Justiciability of Economic and Social Rights
Edited by: F. Coomans
International human rights law and many domestic legal systems provide for the protection of economic and social rights, such as the right to health, housing, food and labour-related rights. For many years the inferior status of economic and social rights, compared to civil and political rights, has had a negative impact on the possibilities to claim effective protection of these rights both at the international and domestic level. It is a matter of common knowledge that in practice it is difficult to denounce a violation of an economic or social right before a court of law. In other words, their justiciability is a matter of debate and dispute. Do economic and social rights only exist on paper as part of treaties and constitutions to which governments pay lip-service? Can they really mean something in practice for those who want to invoke these rights before the courts? How do courts reason in such cases? These are some of the questions that were discussed at a seminar organised by the Centre for Human Rights of Maastricht University in November 2005. The present book contains the revised papers that were presented at this meeting. Since the 1990s the justiciability of social and economic rights has drawn increasing interest. A reason for this is the progressive development of good practices and creative case law coming from a number of domestic systems. The most well-known examples are India and South Africa, but interesting case law can also be found in Colombia and the Philippines. The seminar aimed at taking stock of domestic developments. It brought together researchers from regions all over the world who were asked to discuss good practices of social and economic rights protection in their country, but also legal and non-legal obstacles that still hinder an effective enforcement of these rights at the domestic level. Fons Coomans is senior researcher at the Maastricht Centre for Human Rights.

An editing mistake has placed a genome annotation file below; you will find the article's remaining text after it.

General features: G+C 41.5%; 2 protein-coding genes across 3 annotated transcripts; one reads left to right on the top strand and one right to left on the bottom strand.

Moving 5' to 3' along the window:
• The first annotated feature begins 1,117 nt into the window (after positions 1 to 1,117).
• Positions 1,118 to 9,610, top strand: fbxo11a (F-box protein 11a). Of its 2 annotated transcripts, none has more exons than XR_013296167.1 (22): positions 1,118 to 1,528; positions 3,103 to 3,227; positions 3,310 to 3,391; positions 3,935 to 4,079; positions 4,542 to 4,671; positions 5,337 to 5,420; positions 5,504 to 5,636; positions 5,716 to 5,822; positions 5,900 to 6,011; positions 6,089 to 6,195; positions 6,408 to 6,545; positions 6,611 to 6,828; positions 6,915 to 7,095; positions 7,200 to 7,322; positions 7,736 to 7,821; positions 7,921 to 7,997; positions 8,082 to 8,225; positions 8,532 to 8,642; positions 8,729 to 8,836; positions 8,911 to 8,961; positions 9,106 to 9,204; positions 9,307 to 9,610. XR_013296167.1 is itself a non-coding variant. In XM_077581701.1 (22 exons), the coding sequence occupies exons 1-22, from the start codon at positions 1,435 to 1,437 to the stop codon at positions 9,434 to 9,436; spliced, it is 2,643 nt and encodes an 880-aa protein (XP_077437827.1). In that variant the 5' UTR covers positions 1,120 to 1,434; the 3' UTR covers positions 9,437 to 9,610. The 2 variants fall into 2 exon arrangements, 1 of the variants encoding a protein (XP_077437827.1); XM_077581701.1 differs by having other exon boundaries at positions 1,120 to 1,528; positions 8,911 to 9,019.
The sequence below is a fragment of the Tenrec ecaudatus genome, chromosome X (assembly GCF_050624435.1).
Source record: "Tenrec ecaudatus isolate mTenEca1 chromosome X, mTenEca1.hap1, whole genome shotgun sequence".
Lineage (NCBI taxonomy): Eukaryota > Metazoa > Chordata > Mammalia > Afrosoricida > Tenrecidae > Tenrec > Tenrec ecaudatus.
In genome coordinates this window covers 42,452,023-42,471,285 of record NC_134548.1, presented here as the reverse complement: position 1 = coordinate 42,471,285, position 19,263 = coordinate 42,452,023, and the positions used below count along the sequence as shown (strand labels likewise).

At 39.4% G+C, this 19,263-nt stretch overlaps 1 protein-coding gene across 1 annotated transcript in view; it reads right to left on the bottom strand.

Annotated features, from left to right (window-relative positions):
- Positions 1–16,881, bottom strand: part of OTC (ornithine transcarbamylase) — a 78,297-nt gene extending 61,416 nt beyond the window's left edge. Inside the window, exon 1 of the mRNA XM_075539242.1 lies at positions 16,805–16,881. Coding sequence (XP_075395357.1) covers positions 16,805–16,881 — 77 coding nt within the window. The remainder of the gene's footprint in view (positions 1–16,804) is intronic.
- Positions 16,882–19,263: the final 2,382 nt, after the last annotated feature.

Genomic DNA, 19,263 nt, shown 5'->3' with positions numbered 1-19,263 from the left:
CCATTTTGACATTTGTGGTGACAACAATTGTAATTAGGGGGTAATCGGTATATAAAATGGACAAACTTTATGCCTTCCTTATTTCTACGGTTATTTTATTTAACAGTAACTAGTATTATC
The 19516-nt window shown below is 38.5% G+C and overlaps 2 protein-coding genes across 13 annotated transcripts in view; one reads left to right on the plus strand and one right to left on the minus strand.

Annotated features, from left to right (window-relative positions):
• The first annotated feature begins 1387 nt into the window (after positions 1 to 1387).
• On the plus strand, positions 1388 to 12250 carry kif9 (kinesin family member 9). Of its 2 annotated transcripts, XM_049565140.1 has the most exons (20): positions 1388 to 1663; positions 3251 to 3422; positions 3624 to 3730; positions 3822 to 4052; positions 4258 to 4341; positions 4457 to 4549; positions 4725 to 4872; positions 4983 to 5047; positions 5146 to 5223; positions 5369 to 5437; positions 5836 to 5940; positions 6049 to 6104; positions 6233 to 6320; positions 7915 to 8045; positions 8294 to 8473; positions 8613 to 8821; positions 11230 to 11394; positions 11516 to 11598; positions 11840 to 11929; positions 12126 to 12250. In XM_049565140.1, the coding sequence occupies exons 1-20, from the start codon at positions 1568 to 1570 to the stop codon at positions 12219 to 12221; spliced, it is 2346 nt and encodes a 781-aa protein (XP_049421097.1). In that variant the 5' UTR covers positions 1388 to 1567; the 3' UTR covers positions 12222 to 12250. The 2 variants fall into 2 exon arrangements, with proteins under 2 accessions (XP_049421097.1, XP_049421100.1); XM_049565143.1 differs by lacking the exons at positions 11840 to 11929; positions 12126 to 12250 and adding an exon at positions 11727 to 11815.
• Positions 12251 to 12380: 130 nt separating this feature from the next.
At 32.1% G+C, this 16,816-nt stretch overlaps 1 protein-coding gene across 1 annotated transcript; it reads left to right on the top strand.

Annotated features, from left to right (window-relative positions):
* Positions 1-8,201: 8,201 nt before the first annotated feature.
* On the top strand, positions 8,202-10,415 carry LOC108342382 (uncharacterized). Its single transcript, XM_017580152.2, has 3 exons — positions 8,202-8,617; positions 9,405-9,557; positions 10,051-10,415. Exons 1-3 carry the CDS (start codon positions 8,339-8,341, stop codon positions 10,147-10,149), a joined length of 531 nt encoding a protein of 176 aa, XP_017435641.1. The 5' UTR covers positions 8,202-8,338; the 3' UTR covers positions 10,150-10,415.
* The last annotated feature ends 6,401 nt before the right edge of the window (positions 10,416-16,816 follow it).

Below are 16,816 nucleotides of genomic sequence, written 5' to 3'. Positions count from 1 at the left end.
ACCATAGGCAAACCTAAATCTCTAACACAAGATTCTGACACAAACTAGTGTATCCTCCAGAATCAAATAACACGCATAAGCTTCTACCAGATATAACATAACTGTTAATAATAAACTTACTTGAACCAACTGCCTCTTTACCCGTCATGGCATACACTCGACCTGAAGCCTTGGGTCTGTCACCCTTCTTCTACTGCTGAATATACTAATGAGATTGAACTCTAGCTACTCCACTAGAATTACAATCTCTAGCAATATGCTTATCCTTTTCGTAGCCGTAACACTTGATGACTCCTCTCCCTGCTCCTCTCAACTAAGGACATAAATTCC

Publication Date: 7/25/2006